Like other mycotoxins, patulin causes the lowering of the immune defenses [41]. Acute exposure to patulin can cause gastrointestinal symptoms including nausea, vomiting, ulcers, intestinal bleeding, and duodenal injury. As mentioned, patulin is included by International Agency for Research on Cancer (I.A.R.C.) in Group 3 as potential carcinogen because animal and epidemiological studies are not enough to support its carcinogenicity, although data from in vitro and cell culture studies revealed its genotoxicity [42]. In addition, the World Health Organization (WHO) considers patulin a genotoxic compound [44]. The affinity of patulin with the sulfhydryl groups explains its inhibitory effect toward many enzymes (ATPase, lysosomal enzymes, RNA polymerase, etc.) [34]. At present, the toxin is known to be linked to adverse neurological, gastrointestinal, and immunological effects [43]; assessments of its toxicity have shown damages to organs such as liver, kidneys, and others [41]. Furthermore, the adverse effects of mycotoxins in general, and patulin in particular, on sensitive structures of the intestine have been widely studied, and its harmful effects on the function of the intestinal barrier have been demonstrated [45]. The intestinal barrier has two other partners in the digestive system, mucus, and microbiota. Chronic exposure to mycotoxins including patulin could significantly change the normal composition of the intestinal microflora. The effect of patulin on the gut microbiota is clearly demonstrated, but further investigations are needed [46]. All these effects have to be taken into careful consideration because patulin is resistant to industrial transformation processes (juices, purees, etc.) and it can be detected in homogenized fruits and in fruit juices for children. For this reason, the EU has established maximum tolerable levels in juices and other derived products [47]. According to the WHO [44], the maximum acceptable level in apple juice is set at 50 µg L−1. This level is in agreement with the United States Food and Drug Administration and the EU legislative measures. Furthermore, EU also limited the highest tolerable patulin level in apple fruit to 50 μg kg−1 and in apple-based baby food up to 10 µg L−1 [44,48]. According to the European Commission (EC) recommendations and based on the patulin levels established by the No Observed Adverse Effect Level (NOAEL) (i.e., 43 μg kg−1 body weight), the provisional maximum tolerable daily intake (PMTDI) is set at 0.4 μg kg−1 body weight. This level has been adopted by most of the health risk assessment analyses conducted on patulin [49].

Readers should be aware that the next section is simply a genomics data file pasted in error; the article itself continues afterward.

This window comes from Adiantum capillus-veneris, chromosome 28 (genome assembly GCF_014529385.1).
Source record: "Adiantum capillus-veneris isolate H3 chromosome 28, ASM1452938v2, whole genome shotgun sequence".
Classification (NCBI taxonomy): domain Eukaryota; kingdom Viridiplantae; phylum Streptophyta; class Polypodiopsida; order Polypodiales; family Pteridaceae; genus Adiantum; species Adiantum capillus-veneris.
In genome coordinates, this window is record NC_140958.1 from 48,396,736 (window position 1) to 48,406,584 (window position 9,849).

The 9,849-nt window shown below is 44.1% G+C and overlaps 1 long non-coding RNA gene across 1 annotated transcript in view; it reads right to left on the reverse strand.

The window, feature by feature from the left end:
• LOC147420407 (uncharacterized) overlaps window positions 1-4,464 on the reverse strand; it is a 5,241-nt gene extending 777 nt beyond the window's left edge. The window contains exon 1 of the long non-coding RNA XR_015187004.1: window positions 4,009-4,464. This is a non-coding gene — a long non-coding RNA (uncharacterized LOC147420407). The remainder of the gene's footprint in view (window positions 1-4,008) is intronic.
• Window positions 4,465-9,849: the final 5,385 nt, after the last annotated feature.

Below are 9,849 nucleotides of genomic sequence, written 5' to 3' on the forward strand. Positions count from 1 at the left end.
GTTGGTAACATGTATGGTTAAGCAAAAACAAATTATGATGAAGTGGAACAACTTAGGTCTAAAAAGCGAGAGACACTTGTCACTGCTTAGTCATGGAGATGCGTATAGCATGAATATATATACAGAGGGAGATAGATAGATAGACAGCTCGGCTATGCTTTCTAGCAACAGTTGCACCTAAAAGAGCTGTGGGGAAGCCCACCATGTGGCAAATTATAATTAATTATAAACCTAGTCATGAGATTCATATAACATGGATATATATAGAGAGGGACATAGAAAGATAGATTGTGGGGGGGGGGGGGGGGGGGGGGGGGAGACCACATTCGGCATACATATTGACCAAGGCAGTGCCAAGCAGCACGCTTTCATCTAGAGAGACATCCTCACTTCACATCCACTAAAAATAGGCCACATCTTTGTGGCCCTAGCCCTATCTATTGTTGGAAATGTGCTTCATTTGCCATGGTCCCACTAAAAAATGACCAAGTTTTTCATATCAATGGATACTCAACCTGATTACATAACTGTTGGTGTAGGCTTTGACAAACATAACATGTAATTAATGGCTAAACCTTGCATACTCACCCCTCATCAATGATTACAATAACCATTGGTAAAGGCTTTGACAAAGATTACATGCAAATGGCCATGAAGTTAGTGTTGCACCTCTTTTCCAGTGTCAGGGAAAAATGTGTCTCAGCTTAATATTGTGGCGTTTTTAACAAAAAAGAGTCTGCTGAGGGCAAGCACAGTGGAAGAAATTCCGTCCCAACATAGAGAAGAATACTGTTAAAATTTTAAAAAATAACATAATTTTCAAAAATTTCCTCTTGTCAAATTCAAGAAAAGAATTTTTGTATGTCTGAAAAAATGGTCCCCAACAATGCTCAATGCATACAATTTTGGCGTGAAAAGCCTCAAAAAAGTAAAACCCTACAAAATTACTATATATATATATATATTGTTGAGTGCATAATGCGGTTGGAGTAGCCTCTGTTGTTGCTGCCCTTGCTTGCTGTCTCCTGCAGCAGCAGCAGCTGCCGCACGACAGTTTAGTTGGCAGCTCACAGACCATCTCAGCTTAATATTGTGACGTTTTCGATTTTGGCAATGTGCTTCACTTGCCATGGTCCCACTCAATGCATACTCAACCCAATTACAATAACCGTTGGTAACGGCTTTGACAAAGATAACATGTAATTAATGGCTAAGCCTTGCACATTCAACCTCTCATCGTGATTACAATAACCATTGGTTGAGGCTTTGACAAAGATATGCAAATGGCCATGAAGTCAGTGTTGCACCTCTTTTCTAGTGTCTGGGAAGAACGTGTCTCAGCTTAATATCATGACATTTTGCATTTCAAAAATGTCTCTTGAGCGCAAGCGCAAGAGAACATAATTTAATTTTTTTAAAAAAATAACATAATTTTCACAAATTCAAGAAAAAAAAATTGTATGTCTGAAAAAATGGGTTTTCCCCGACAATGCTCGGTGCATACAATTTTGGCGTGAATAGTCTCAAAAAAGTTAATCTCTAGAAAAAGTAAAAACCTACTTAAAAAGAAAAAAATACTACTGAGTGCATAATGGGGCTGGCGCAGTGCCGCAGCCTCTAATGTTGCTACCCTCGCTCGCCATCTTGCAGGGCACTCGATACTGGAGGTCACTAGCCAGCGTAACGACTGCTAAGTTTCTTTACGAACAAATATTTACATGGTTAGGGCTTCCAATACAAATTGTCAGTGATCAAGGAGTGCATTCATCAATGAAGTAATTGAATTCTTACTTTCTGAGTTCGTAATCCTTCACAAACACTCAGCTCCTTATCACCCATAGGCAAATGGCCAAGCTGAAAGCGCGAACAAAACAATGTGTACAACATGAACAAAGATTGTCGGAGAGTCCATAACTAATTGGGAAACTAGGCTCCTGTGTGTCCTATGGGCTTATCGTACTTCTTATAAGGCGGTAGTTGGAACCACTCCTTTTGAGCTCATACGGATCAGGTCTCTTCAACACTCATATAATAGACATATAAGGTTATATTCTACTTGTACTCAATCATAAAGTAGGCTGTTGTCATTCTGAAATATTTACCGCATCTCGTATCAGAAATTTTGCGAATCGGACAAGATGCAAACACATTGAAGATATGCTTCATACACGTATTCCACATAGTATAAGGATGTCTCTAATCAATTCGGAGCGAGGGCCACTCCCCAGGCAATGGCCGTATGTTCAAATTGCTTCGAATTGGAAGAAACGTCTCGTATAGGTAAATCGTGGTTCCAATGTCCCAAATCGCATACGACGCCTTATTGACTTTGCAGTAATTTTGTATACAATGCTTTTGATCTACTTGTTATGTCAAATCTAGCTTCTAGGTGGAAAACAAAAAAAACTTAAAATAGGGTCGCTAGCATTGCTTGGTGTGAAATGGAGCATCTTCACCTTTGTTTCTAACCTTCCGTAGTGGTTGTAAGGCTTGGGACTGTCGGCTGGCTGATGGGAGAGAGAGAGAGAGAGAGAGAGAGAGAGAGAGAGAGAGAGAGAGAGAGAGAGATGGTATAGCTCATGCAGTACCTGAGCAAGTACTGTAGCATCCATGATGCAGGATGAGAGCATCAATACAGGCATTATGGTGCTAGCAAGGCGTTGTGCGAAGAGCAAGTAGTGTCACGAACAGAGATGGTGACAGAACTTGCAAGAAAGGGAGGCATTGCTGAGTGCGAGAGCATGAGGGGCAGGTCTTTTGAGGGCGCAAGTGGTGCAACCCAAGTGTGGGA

2.5 Regulations and limits

The regulation EC 466/2001 [50] establishes the maximum limits of various contaminants, including mycotoxins, whereas the regulation CE 1881/2006 [49] defines the maximum limits. The second regulation considers the information and developments of the Codex Alimentarius, the presence of some contaminants in food products above which limits the foodstuffs must not be commercialized and standards desired by FAO and WHO. In particular, these standards define the limits of mycotoxins, but these limits are less restrictive than those contained in the EU regulations. The use of non-compliant food is banned, as well as it is specified that the same non-compliant products must not be mixed with other compliant products and that the products intended for decontamination cannot be mixed with food intended for direct consumption. The limits must be respected also taking into account the sampling method defined by regulation CE 401/2006 [51]. Table 1 shows the maximum limit for patulin, as reported in annex 2 of regulation CE 1881/2006 [49].

Table 1

Maximum patulin levels in some foods according to ref. [49]

Food commodity Maximum tolerable levels (µg kg−1)
Fruit juices, concentrated fruit juices as reconstituted and fruit nectars 50
Spirit drinks, cider, and other fermented drinks derived from apples or containing apple juice 50
Solid apple products, including apple compote, apple puree intended for direct consumption 25
Apple juice and solid apple products, including apple compote and apple puree, for infants and young children and labeled and sold as such 10
Baby foods other than processed cereal-based foods for infants and young children 10

The EU limits are intended to define whether a food may or may not be marketed. Finally, according to the regulation CE 882/2004 [52] the competent authorities of each Member State must check if these limits are respected.

2.6 Preventive measures for controlling patulin